Recalling the duo appearances that gave birth to the Knitters over 20 years ago, Dave Alvin and John Doe walked onstage to begin the show alone. “Cryin’ But My Tears Are Far Away” and “Silver Wings” were given loving treatments, Doe picking the acoustic he’d later thrash, and Alvin spitting electric fills, not one of them identical to the songs’ recordings. Together they brought the second ballad down to a whisper, the airplane in question “slowly fading out of sight.”
The Knitters will be damned if they’ll fade slowly out of sight. Poor Little Critter On The Road was a fun record, but the whole Knitters concept of corn and composure worked best live. So they’re back with another fun record and gigs that make the music go bang.
When they first appeared on a Bay Area stage in 1985, the five musicians — all standing — appeared in a row across the lip of the stage. They used the same formation this night, with Jonny Ray Bartel slapping bass on the right and Alvin glowing in the shadows of his amp at house left. In between stood — or, rather, slumped — Exene Cervenka, as funny and chaotic as ever, and the nicest guy in rock ‘n’ roll, D.J. Bonebrake on snare, cymbal and washtub.
Bonebrake accelerated “Rock Island Line” to unknown velocities, and handed down a mean “Walkin’ Cane”. Of the new album’s songs, “Give Me My Flowers While I’m Living” was a multi-chorus rouser, and the singers’ serious delivery of “Long Chain On” stood out. The most welcome addition to their repertoire is Alvin’s “Dry River” — a perfect Knitters song, with verses sung by Doe that exude all the poignancy and quiet determination suggested in Alvin’s own earlier versions.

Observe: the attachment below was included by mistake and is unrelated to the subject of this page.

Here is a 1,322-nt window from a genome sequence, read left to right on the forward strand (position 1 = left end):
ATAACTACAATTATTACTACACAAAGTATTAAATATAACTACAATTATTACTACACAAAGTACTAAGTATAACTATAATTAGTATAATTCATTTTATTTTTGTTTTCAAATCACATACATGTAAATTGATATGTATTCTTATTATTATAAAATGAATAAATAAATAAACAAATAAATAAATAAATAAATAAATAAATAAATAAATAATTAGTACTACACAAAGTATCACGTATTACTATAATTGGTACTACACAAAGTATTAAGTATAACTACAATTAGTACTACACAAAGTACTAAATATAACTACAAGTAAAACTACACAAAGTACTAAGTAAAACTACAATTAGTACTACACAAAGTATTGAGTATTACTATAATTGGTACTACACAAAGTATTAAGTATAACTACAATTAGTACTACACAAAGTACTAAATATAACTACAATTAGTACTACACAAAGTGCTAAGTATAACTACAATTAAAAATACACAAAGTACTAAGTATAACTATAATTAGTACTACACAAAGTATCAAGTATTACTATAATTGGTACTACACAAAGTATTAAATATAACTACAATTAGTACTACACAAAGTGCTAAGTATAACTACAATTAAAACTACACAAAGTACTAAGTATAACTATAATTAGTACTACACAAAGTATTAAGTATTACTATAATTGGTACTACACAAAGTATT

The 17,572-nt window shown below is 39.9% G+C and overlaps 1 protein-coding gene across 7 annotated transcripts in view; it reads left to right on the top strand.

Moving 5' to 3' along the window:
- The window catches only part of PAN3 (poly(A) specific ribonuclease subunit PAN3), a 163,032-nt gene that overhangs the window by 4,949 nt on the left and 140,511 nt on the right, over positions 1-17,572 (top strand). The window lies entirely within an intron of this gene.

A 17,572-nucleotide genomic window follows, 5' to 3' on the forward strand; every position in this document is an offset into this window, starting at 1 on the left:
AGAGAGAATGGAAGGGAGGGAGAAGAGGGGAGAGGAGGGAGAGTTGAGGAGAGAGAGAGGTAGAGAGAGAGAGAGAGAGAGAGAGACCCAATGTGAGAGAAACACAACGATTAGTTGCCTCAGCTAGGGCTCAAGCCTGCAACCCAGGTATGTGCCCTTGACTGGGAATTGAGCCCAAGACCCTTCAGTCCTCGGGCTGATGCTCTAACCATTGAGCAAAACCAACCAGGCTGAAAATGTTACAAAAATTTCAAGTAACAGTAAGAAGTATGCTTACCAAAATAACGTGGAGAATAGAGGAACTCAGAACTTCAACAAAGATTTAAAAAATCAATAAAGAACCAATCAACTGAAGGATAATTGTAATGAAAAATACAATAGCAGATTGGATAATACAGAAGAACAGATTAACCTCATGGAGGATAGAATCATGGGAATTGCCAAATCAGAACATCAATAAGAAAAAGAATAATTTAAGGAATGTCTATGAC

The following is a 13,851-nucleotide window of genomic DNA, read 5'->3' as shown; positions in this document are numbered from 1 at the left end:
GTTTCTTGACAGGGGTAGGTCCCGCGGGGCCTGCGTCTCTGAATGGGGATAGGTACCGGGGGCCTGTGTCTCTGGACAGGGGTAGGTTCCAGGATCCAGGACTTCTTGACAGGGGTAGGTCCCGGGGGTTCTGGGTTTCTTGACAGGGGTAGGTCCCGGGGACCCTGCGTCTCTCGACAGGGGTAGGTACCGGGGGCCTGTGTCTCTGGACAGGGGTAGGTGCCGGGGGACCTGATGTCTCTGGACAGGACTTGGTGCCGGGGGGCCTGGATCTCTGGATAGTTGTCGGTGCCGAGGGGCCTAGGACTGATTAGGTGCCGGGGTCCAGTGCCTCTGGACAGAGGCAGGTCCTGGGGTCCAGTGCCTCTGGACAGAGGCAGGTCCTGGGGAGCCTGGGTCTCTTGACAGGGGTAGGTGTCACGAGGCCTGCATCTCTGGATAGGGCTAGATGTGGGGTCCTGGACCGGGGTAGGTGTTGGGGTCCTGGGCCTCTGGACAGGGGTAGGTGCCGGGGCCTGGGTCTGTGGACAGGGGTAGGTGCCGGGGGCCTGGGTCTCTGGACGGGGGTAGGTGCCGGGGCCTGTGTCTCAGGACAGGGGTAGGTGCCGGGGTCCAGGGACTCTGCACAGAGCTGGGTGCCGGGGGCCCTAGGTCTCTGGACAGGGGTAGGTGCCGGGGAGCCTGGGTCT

Exene acknowledged early on that she was “a little tipsy,” and aside from her asides, her presence continued to diminish. She did turn in a strong vocal on “Baby Out Of Jail”, wailing like the crone who dies in her sweet boy’s arms. But even with a finger in her ear, she often ended up singing in unison with John, those famous harmonies remaining locked up for another night.
Fortunately, no matter how fast or how loud or how reckless the band plays, Doe’s voice remains clear and strong, endless nuance and melodic invention streaming from the din. His fully mature style is capable of some truly exuberant heartbreak.
Alvin, meanwhile, had a hellhound on his trail, and it looked like his past. Red-faced and grimacing, he tried to outplay himself all night long. With his knees together, left boot tilted in, his intense focus on his leads was engrossing. He seemed to be after a narrative approach, wanting his solos to go somewhere with a beginning, middle and end. But several runs lost their way, ending in flustered clusters of notes; on a song from the new album, he resolved a particularly tense passage once Doe was well into the next verse.
He may have been responding to the packed house with a private challenge to make the songs new. Regardless, at set’s end and after three encores, Alvin had yet to acknowledge the crowd, while Doe stayed behind to wave, blow kisses and thank us profusely. With all the ease of a working band, the Knitters had proven that true punk attitude does not suffer “survivor” status. These folks have survived nothing — and everything.